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Buying or Selling a Home
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Pay Off Mortgage?

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By babyfrog
June 3, 2003

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We've received an inheritance that would enable us to pay off our home mortgage. I know the traditional arguments against doing that, but our situation is different.

Charsoph,

Let me ask you the same thing I ask people all the time.
"What will allow you to sleep better at night?" If you pay off your mortgage, will you sleep better? Or will you stay up at night thinking "Since I'm not sure how much longer my medical condition will allow me to work, I should have taken the path that would have allowed me to potentially maximize my total net worth over time, because that way, I will have a bigger overall nest egg for the time when I can no longer work."

If you invest the money, will you sleep better at night, knowing that you have picked the path that, over the long term, could likely lead to a higher net worth? Or will you stay up at night worrying "What if tomorrow is the day that the stock market crashes again?"

In your shoes, presuming excellent credit, I'd probably refinance the mortgage (I can now get a mortgage at 5.2% from the S&L that is servicing my mortgage, nearly a full percentage point below what you listed (6.125%)), and take advantage of the lower rates to invest what's left of the inheritance money, at that much lower of a hurdle rate. Remember that first mortgage debt is generally tax deductible, so if your combined marginal income tax rate is 30% (Fed, state, local), that 5.2% loan is really closer to 3.64%, after taxes. (If your mortgage is THAT close to being paid off that it wouldn't pay to refinance at nearly a point cheaper, or if your credit is such that you can't get a better rate, then never mind!)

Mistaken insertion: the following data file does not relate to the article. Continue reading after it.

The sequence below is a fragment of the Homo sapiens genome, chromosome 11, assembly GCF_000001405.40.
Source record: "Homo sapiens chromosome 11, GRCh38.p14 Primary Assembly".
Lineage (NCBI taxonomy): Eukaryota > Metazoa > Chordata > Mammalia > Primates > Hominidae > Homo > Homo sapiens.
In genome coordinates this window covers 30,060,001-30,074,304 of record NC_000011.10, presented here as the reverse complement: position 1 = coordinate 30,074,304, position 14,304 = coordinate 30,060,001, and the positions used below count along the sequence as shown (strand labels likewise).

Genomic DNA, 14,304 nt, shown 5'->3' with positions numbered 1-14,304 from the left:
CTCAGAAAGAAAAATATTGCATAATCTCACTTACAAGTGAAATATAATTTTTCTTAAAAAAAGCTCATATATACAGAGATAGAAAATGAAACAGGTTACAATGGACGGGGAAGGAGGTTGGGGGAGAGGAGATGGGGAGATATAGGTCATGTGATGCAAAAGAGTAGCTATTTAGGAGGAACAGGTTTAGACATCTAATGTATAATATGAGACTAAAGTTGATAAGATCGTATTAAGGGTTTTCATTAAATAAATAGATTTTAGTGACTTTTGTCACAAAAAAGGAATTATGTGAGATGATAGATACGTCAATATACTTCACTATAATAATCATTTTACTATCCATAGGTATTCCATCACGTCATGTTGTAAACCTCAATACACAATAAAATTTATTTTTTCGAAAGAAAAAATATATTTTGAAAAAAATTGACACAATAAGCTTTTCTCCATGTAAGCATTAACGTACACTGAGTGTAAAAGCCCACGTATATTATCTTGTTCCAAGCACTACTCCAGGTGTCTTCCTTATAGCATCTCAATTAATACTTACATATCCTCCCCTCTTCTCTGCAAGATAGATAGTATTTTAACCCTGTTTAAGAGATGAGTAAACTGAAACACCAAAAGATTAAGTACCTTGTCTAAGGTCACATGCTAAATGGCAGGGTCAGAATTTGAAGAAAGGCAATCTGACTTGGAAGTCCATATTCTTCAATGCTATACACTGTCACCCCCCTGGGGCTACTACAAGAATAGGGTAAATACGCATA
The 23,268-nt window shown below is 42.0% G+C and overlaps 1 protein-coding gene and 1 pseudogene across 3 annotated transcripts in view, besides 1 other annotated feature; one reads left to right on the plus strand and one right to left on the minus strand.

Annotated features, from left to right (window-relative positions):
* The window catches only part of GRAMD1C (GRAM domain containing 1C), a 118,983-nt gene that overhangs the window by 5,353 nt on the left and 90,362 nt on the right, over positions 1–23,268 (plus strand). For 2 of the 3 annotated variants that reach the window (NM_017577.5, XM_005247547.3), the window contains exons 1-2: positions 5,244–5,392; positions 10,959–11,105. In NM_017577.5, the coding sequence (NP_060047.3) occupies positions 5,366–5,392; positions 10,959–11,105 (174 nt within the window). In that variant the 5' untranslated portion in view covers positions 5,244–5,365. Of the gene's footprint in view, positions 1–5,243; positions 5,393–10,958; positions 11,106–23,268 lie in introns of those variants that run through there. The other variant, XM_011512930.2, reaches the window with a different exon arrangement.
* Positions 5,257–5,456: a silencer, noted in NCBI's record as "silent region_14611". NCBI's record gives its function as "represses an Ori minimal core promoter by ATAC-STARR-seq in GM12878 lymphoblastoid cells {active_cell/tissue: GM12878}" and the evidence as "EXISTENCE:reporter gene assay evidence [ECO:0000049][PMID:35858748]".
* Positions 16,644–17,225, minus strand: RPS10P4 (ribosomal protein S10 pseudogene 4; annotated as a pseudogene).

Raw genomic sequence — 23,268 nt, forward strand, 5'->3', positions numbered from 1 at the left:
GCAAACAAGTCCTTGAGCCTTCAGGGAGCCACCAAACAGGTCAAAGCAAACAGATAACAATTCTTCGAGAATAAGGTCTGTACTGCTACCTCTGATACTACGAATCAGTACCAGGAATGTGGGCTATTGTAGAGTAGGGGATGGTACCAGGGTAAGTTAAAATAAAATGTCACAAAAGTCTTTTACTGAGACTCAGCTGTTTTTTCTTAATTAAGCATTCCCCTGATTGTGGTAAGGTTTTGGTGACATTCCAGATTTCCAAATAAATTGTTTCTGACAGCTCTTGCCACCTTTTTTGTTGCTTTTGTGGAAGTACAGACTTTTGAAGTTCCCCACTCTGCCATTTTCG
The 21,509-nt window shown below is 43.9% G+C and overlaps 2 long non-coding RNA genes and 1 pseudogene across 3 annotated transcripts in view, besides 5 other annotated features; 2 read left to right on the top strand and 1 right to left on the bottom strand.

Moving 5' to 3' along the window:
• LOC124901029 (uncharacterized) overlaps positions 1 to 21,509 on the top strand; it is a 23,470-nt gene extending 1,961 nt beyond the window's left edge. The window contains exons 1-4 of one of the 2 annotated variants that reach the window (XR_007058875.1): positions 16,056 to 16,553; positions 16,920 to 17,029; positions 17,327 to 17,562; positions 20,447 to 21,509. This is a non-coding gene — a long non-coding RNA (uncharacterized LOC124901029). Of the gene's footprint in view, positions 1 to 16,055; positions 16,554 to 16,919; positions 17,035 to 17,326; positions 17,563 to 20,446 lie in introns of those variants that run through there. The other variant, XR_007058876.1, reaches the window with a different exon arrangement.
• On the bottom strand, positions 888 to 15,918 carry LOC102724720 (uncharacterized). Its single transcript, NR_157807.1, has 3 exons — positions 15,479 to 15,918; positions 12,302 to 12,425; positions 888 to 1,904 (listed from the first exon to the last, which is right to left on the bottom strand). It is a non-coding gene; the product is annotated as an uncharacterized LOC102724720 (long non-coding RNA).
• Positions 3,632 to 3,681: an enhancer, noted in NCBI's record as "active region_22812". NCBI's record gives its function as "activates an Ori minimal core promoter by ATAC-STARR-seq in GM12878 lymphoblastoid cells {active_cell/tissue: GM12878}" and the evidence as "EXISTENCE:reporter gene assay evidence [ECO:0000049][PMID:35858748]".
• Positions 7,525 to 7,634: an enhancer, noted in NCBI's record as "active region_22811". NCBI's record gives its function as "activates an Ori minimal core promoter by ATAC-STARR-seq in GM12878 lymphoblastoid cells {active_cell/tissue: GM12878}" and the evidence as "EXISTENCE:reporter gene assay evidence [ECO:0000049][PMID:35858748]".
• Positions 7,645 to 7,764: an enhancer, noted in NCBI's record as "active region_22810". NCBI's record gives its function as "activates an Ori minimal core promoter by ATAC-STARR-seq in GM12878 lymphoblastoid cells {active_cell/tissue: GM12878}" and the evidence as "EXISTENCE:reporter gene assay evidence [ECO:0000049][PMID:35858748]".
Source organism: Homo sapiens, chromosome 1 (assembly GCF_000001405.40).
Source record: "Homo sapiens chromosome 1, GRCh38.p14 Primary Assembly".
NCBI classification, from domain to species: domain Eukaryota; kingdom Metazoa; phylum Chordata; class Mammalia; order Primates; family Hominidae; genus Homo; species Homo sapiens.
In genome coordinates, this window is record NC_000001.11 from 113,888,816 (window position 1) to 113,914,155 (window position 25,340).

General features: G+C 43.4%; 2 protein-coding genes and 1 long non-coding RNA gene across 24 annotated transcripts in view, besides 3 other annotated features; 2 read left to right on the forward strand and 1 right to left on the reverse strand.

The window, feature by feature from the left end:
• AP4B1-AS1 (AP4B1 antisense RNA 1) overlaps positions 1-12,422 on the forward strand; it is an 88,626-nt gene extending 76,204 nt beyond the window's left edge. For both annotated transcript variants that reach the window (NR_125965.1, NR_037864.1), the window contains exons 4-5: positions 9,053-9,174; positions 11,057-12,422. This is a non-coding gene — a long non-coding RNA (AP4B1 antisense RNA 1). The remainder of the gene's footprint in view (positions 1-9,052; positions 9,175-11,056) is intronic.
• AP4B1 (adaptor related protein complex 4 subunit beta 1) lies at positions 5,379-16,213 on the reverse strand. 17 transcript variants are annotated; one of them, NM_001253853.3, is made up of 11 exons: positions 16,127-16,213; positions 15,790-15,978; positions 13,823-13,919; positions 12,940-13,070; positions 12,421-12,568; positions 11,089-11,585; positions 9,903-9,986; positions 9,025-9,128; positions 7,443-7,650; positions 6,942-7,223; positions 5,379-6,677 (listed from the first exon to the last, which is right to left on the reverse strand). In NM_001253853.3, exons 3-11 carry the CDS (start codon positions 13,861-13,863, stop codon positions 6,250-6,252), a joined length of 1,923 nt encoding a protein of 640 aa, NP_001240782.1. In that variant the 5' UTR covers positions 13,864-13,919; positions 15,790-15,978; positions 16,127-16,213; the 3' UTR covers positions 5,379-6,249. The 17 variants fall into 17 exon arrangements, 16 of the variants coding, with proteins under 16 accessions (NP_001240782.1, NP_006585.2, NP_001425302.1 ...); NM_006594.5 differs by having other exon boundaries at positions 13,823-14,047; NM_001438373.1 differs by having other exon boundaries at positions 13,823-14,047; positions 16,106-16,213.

Many tax-free (depending on what part of the country you live in, and whether or not the Alternative Minimum Tax affects you) municipal bonds have higher yields than the after-tax cost of a 5.2% mortgage. This would mean that even taking that relatively low amount of risk, you could end up better off keeping the mortgage and investing.

But I'm not you. I'm not in your shoes, and I'm not the one that has to sleep at night, based on whatever decision you make. There is value in being completely debt free. Until I bought my house, I was living completely debt free, and my core living expenses were a lot easier to reach every month, as a result. It was a very nice feeling to have. There's a lot to be said for psychological (as opposed to financial) well being, and if your ability to enjoy your life will improve by paying off your mortgage quickly, then by all means, DO IT. The reduced headaches from fewer bills, lower expenses, and a lower risk investment strategy may more than compensate you psychologically for the potential lower financial returns than you may have earned if you had invested the inheritance instead.

Unfortunately, there's no easy formula to plug in - you need to make the decision yourself, based on your goals, your desires, and your ability to sleep at night.

Best of luck!
-Chuck


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